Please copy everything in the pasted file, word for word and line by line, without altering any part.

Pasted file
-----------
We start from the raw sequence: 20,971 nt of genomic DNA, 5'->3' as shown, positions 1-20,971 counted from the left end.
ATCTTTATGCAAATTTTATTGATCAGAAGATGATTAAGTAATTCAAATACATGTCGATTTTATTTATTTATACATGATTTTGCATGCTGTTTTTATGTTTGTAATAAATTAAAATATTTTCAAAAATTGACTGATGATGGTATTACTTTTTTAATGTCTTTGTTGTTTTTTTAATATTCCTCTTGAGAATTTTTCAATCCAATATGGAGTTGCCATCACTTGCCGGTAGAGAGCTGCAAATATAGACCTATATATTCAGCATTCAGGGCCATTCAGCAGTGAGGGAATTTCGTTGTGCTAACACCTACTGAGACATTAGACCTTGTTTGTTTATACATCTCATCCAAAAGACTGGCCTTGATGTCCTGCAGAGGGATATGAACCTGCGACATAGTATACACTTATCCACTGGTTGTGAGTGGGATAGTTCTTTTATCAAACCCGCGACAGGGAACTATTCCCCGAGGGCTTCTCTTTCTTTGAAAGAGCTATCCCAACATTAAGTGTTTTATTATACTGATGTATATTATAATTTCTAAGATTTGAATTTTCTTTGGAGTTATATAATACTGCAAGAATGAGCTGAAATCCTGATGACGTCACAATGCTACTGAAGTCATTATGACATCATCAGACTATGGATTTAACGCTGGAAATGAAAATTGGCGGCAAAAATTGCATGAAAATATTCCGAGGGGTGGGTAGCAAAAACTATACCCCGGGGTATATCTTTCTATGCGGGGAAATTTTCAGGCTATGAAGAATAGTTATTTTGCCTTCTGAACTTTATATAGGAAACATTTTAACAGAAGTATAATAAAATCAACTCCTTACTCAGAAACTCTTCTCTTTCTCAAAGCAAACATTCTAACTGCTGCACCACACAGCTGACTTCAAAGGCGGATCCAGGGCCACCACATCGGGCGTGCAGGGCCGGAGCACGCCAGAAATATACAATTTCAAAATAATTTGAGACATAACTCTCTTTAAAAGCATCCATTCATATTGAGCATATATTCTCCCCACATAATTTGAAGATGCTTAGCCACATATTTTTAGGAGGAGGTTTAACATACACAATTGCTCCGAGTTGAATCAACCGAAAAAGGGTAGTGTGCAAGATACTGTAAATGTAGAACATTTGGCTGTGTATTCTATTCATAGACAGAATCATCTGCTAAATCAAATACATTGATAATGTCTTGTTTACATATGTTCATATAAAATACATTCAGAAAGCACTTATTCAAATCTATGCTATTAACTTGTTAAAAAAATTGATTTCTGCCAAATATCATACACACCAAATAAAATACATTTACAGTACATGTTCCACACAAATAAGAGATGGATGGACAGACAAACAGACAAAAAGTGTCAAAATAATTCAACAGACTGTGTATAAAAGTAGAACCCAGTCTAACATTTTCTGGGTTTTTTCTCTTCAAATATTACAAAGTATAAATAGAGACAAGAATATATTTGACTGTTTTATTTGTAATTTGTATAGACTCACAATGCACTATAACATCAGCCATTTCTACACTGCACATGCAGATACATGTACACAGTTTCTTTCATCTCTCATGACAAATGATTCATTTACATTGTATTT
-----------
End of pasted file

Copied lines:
We start from the raw sequence: 20,971 nt of genomic DNA, 5'->3' as shown, positions 1-20,971 counted from the left end.
ATCTTTATGCAAATTTTATTGATCAGAAGATGATTAAGTAATTCAAATACATGTCGATTTTATTTATTTATACATGATTTTGCATGCTGTTTTTATGTTTGTAATAAATTAAAATATTTTCAAAAATTGACTGATGATGGTATTACTTTTTTAATGTCTTTGTTGTTTTTTTAATATTCCTCTTGAGAATTTTTCAATCCAATATGGAGTTGCCATCACTTGCCGGTAGAGAGCTGCAAATATAGACCTATATATTCAGCATTCAGGGCCATTCAGCAGTGAGGGAATTTCGTTGTGCTAACACCTACTGAGACATTAGACCTTGTTTGTTTATACATCTCATCCAAAAGACTGGCCTTGATGTCCTGCAGAGGGATATGAACCTGCGACATAGTATACACTTATCCACTGGTTGTGAGTGGGATAGTTCTTTTATCAAACCCGCGACAGGGAACTATTCCCCGAGGGCTTCTCTTTCTTTGAAAGAGCTATCCCAACATTAAGTGTTTTATTATACTGATGTATATTATAATTTCTAAGATTTGAATTTTCTTTGGAGTTATATAATACTGCAAGAATGAGCTGAAATCCTGATGACGTCACAATGCTACTGAAGTCATTATGACATCATCAGACTATGGATTTAACGCTGGAAATGAAAATTGGCGGCAAAAATTGCATGAAAATATTCCGAGGGGTGGGTAGCAAAAACTATACCCCGGGGTATATCTTTCTATGCGGGGAAATTTTCAGGCTATGAAGAATAGTTATTTTGCCTTCTGAACTTTATATAGGAAACATTTTAACAGAAGTATAATAAAATCAACTCCTTACTCAGAAACTCTTCTCTTTCTCAAAGCAAACATTCTAACTGCTGCACCACACAGCTGACTTCAAAGGCGGATCCAGGGCCACCACATCGGGCGTGCAGGGCCGGAGCACGCCAGAAATATACAATTTCAAAATAATTTGAGACATAACTCTCTTTAAAAGCATCCATTCATATTGAGCATATATTCTCCCCACATAATTTGAAGATGCTTAGCCACATATTTTTAGGAGGAGGTTTAACATACACAATTGCTCCGAGTTGAATCAACCGAAAAAGGGTAGTGTGCAAGATACTGTAAATGTAGAACATTTGGCTGTGTATTCTATTCATAGACAGAATCATCTGCTAAATCAAATACATTGATAATGTCTTGTTTACATATGTTCATATAAAATACATTCAGAAAGCACTTATTCAAATCTATGCTATTAACTTGTTAAAAAAATTGATTTCTGCCAAATATCATACACACCAAATAAAATACATTTACAGTACATGTTCCACACAAATAAGAGATGGATGGACAGACAAACAGACAAAAAGTGTCAAAATAATTCAACAGACTGTGTATAAAAGTAGAACCCAGTCTAACATTTTCTGGGTTTTTTCTCTTCAAATATTACAAAGTATAAATAGAGACAAGAATATATTTGACTGTTTTATTTGTAATTTGTATAGACTCACAATGCACTATAACATCAGCCATTTCTACACTGCACATGCAGATACATGTACACAGTTTCTTTCATCTCTCATGACAAATGATTCATTTACATTGTATTT